There is neither a single clinical, microbiological, histopathological or genetic test, nor combinations of them, to discriminate aggressive periodontitis (AgP) from chronic periodontitis (CP) patients. We aimed to estimate probability density functions of clinical and immunologic datasets derived from periodontitis patients and construct artificial neural networks (ANNs) to correctly classify patients into AgP or CP class. The fit of probability distributions on the datasets was tested by the Akaike information criterion (AIC). ANNs were trained by cross entropy (CE) values estimated between probabilities of showing certain levels of immunologic parameters and a reference mode probability proposed by kernel density estimation (KDE). The weight decay regularization parameter of the ANNs was determined by 10-fold cross-validation. Possible evidence for 2 clusters of patients on cross-sectional and longitudinal bone loss measurements were revealed by KDE. Two to 7 clusters were shown on datasets of CD4/CD8 ratio, CD3, monocyte, eosinophil, neutrophil and lymphocyte counts, IL-1, IL-2, IL-4, INF-γ and TNF-α level from monocytes, antibody levels against A. actinomycetemcomitans (A.a.) and P.gingivalis (P.g.). ANNs gave 90%-98% accuracy in classifying patients into either AgP or CP. The best overall prediction was given by an ANN with CE of monocyte, eosinophil, neutrophil counts and CD4/CD8 ratio as inputs. ANNs can be powerful in classifying periodontitis patients into AgP or CP, when fed by CE values based on KDE. Therefore ANNs can be employed for accurate diagnosis of AgP or CP by using relatively simple and conveniently obtained parameters, like leukocyte counts in peripheral blood. This will allow clinicians to better adapt specific treatment protocols for their AgP and CP patients.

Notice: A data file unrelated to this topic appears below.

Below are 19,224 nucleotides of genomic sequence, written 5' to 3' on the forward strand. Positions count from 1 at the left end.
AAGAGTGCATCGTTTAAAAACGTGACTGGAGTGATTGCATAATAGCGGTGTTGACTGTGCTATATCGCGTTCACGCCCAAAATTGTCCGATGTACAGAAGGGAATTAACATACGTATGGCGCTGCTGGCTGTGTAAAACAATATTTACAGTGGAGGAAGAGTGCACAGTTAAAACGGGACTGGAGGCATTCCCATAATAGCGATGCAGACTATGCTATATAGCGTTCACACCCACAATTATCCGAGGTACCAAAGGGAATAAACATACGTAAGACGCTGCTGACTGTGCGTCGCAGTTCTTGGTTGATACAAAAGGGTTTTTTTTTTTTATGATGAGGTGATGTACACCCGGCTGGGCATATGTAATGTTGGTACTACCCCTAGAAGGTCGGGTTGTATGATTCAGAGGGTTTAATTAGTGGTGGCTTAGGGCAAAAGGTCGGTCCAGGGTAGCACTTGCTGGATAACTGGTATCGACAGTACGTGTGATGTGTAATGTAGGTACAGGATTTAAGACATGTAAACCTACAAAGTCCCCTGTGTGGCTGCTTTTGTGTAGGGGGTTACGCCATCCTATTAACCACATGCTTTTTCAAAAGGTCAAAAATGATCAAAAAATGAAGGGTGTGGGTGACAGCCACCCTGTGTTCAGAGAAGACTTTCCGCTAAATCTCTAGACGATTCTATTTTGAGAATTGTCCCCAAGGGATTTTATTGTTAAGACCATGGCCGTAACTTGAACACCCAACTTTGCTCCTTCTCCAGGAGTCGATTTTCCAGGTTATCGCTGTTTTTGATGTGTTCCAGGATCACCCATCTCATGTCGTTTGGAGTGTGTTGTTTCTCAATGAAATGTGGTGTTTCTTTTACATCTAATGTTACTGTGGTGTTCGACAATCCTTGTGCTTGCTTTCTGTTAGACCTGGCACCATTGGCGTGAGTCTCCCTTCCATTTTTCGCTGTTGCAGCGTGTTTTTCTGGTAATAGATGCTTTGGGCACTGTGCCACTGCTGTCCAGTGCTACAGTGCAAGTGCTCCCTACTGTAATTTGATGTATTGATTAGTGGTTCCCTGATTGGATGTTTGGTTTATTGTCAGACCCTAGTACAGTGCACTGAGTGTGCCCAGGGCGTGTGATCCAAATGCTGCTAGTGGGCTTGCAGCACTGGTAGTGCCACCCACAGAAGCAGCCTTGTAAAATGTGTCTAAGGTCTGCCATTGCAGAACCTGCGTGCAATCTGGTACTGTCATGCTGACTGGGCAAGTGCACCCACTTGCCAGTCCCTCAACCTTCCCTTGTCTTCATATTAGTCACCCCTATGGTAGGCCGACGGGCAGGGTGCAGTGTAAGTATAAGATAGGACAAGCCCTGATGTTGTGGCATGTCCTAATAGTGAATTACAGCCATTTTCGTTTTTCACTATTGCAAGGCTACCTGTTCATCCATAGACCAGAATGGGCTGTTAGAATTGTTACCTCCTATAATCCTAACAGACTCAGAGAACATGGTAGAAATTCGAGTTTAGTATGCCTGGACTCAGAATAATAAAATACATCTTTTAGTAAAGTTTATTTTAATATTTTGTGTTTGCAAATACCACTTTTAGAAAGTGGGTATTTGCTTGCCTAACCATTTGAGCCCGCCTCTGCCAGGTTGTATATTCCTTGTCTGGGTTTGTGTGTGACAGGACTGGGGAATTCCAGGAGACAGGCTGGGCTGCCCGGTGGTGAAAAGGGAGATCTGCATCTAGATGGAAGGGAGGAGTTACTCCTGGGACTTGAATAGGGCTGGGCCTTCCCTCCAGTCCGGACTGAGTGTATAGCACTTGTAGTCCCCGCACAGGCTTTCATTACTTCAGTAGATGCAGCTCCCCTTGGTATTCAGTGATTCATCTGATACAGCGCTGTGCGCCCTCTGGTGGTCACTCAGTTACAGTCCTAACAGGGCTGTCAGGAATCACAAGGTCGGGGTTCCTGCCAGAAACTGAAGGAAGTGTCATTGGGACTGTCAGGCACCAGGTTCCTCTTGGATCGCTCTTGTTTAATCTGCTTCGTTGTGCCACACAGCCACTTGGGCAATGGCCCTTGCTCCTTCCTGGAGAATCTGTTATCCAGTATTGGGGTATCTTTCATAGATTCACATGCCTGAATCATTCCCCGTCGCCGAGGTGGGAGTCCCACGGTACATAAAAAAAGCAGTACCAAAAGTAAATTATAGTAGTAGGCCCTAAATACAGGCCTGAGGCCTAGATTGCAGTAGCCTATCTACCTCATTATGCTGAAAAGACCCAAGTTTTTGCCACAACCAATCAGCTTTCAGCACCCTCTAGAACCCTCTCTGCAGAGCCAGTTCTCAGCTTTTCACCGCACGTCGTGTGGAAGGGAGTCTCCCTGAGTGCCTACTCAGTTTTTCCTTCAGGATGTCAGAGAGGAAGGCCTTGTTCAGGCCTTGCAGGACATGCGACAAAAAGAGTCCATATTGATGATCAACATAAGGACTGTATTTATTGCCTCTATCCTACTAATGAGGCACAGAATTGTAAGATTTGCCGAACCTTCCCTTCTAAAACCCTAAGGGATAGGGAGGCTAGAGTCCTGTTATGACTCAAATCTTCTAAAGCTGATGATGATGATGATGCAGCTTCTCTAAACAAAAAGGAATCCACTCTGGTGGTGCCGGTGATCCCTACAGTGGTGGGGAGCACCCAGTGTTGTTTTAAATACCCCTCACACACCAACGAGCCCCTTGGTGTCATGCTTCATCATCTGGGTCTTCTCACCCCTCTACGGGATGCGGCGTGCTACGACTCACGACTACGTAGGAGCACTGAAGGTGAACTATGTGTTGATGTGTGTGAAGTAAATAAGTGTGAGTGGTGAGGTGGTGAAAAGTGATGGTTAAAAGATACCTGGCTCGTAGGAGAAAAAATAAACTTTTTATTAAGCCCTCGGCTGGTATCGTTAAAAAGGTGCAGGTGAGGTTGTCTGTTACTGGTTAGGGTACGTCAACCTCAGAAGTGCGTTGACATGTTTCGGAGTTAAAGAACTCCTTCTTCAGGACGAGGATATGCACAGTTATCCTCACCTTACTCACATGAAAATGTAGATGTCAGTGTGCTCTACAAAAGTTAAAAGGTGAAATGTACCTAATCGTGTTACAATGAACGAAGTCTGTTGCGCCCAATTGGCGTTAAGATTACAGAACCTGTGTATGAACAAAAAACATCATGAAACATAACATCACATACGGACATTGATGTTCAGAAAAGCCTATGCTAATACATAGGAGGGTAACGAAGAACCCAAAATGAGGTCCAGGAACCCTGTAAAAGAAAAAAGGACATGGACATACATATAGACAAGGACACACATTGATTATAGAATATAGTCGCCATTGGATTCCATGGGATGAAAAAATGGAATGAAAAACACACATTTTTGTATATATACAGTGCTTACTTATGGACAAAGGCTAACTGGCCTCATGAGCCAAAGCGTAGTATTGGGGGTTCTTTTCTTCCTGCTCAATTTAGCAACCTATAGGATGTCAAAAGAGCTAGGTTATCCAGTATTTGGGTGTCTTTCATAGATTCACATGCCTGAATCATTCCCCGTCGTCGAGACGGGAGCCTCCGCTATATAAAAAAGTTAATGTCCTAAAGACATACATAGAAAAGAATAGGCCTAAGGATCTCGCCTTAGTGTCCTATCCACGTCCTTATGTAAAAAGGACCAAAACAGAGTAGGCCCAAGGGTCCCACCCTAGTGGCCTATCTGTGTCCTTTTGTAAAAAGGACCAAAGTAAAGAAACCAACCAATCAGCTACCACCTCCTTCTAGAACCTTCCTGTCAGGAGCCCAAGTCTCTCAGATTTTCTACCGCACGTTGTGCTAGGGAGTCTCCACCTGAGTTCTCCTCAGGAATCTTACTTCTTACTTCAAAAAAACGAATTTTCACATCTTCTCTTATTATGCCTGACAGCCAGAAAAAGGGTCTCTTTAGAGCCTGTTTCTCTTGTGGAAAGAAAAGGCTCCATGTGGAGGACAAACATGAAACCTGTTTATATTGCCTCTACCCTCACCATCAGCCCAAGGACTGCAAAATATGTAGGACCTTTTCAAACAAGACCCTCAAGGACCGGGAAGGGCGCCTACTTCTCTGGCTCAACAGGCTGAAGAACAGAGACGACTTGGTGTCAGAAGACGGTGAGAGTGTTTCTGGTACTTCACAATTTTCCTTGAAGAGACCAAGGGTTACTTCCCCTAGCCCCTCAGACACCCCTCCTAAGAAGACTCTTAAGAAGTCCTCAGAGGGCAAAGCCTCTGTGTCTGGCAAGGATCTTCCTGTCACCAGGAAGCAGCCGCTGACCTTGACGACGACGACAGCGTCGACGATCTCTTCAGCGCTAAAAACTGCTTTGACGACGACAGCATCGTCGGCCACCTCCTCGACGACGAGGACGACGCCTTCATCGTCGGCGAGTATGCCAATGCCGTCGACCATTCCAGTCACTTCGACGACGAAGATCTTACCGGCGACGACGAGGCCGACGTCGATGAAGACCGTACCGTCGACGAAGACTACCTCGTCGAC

ASJC Scopus subject areas
- Biochemistry, Genetics and Molecular Biology(all)
- Agricultural and Biological Sciences(all)